My friend loved the picture, she said it was the best present she’d ever had <cries with joy>. Unfortunately I forgot to take photos before I gave it to her, so these pictures are courtesy of my friend.
Stupid WordPress doesn’t allow Linky Tool code so here is a link to a blog hop I have participated in. Mummy From The Heart celebrates a year of Reasons to Be Cheerful.
It sounds wanky, but regularly considering things that you are grateful for does seem to correlate with increased levels of happiness. You don’t even have to write them down, just taking a regular time to think about gratitudes is enough. So here are mine for today:
I am thankful for the 10 delicious minutes I had in bed while the baby napped this afternoon
I am thankful for the my morning at knitting group this morning – my fortnightly bit of heaven
I am thankful that my children are both asleep
A person stands in the middle of a crowd of on lookers pointing at a someone opposite him, loudly says something derogatory and cutting about them, while all his friends guffaw from behind him, slapping their legs in delight and joining in with the jeering. You could be forgiven for thinking that Prime Minister’s Question Time was actually a bunch of boys in a prep school playground. Insulting not only the opposition, but also their colleagues, by calling them “a mug”, “frustrated” (the implication being ‘sexually’), or telling them to “Calm down dear” will no doubt soon be followed by such gems as “Yeah, well so’s yer mum” and “I know you are but what I am I”.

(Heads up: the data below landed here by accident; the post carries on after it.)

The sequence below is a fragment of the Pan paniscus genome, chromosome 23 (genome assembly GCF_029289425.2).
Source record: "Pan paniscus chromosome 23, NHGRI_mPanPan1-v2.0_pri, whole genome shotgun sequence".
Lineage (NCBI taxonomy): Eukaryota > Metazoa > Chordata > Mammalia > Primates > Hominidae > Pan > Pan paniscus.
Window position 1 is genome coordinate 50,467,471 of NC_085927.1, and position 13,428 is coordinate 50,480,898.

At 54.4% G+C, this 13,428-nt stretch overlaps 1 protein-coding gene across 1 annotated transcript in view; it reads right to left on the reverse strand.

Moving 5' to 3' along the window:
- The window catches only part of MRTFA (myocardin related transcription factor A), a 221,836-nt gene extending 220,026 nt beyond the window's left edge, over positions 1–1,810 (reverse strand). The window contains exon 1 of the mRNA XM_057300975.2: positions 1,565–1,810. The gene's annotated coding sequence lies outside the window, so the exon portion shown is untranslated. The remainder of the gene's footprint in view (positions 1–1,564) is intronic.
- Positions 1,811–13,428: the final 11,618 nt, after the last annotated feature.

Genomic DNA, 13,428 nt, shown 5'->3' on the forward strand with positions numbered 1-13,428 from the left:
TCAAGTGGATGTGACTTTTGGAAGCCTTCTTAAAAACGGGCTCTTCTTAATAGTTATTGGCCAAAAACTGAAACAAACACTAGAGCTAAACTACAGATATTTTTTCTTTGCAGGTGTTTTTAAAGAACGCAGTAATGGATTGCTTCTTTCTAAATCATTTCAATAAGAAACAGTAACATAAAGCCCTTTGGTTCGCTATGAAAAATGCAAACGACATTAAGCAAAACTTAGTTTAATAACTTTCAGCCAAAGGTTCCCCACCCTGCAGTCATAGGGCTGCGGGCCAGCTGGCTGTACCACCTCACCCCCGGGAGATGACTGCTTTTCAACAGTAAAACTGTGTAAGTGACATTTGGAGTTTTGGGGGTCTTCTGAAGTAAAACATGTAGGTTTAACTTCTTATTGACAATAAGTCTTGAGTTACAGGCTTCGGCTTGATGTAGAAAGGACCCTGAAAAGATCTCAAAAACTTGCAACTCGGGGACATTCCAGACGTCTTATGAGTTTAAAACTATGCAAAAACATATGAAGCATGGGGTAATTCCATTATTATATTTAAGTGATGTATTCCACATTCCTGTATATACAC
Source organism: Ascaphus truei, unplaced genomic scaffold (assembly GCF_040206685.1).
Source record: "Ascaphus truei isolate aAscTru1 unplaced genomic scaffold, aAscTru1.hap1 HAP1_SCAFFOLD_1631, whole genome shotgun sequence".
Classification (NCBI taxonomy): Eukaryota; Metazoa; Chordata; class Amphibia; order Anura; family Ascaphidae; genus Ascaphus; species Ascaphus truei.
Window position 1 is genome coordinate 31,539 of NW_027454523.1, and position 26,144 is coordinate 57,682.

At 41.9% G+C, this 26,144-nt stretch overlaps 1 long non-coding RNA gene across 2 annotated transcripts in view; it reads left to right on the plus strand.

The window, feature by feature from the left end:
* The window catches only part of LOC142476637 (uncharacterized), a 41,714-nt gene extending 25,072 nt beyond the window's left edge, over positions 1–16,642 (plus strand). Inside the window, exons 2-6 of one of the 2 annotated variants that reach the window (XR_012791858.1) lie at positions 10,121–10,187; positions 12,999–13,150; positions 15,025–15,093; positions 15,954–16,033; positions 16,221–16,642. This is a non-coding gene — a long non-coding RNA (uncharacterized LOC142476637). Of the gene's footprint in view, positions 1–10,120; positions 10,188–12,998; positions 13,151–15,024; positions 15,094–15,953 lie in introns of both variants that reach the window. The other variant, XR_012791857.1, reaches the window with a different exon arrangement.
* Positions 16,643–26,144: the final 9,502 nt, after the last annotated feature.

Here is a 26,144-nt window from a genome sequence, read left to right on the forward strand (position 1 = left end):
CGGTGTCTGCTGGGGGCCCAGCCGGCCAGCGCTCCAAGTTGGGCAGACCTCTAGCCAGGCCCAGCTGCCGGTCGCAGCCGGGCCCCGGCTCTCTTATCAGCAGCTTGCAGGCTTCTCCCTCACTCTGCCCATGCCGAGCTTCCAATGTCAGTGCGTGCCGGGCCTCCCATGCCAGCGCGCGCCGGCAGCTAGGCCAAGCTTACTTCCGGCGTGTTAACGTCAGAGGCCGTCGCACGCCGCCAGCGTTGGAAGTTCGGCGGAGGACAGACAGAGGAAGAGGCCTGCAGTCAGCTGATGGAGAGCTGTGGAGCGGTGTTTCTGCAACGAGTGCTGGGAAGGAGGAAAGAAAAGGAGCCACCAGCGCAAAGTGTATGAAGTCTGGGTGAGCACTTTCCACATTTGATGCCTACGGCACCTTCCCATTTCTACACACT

As I was listening to Ed Miliband on Radio 4’s Today show yesterday, it struck me how exhausting it must be to constantly have to battle with the opposition, as well as actually doing the job of, you know, governing the country, or whatever it is that opposition parties do, tending to constituencies and stuff. I wonder how much more governments would get done if they weren’t constantly nitpicking at their opponents, and having to fire fight problems arising from slips of the tongue, or throw away comments.